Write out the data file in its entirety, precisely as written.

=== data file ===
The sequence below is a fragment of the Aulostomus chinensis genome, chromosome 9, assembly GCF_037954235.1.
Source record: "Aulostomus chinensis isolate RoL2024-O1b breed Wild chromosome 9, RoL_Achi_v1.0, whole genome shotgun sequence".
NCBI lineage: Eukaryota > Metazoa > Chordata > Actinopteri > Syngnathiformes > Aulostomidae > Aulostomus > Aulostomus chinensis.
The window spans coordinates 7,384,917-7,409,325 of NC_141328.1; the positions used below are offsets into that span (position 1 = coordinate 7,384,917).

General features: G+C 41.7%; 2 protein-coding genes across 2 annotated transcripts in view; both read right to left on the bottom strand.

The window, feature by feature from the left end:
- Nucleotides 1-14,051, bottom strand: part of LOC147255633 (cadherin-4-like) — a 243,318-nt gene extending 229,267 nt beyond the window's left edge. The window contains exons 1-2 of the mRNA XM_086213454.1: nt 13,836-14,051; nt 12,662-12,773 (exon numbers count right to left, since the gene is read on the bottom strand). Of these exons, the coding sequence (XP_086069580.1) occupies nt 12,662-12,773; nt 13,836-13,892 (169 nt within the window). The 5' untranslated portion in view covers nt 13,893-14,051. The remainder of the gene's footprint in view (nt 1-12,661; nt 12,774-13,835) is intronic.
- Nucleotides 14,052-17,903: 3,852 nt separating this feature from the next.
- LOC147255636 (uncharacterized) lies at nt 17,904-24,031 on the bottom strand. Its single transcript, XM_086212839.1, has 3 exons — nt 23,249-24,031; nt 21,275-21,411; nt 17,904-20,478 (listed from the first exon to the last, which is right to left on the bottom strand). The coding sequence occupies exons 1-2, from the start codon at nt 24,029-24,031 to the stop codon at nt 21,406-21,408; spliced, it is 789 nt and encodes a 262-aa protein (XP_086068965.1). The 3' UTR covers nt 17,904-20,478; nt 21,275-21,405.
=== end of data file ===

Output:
The sequence below is a fragment of the Aulostomus chinensis genome, chromosome 9, assembly GCF_037954235.1.
Source record: "Aulostomus chinensis isolate RoL2024-O1b breed Wild chromosome 9, RoL_Achi_v1.0, whole genome shotgun sequence".
NCBI lineage: Eukaryota > Metazoa > Chordata > Actinopteri > Syngnathiformes > Aulostomidae > Aulostomus > Aulostomus chinensis.
The window spans coordinates 7,384,917-7,409,325 of NC_141328.1; the positions used below are offsets into that span (position 1 = coordinate 7,384,917).

General features: G+C 41.7%; 2 protein-coding genes across 2 annotated transcripts in view; both read right to left on the bottom strand.

The window, feature by feature from the left end:
- Nucleotides 1-14,051, bottom strand: part of LOC147255633 (cadherin-4-like) — a 243,318-nt gene extending 229,267 nt beyond the window's left edge. The window contains exons 1-2 of the mRNA XM_086213454.1: nt 13,836-14,051; nt 12,662-12,773 (exon numbers count right to left, since the gene is read on the bottom strand). Of these exons, the coding sequence (XP_086069580.1) occupies nt 12,662-12,773; nt 13,836-13,892 (169 nt within the window). The 5' untranslated portion in view covers nt 13,893-14,051. The remainder of the gene's footprint in view (nt 1-12,661; nt 12,774-13,835) is intronic.
- Nucleotides 14,052-17,903: 3,852 nt separating this feature from the next.
- LOC147255636 (uncharacterized) lies at nt 17,904-24,031 on the bottom strand. Its single transcript, XM_086212839.1, has 3 exons — nt 23,249-24,031; nt 21,275-21,411; nt 17,904-20,478 (listed from the first exon to the last, which is right to left on the bottom strand). The coding sequence occupies exons 1-2, from the start codon at nt 24,029-24,031 to the stop codon at nt 21,406-21,408; spliced, it is 789 nt and encodes a 262-aa protein (XP_086068965.1). The 3' UTR covers nt 17,904-20,478; nt 21,275-21,405.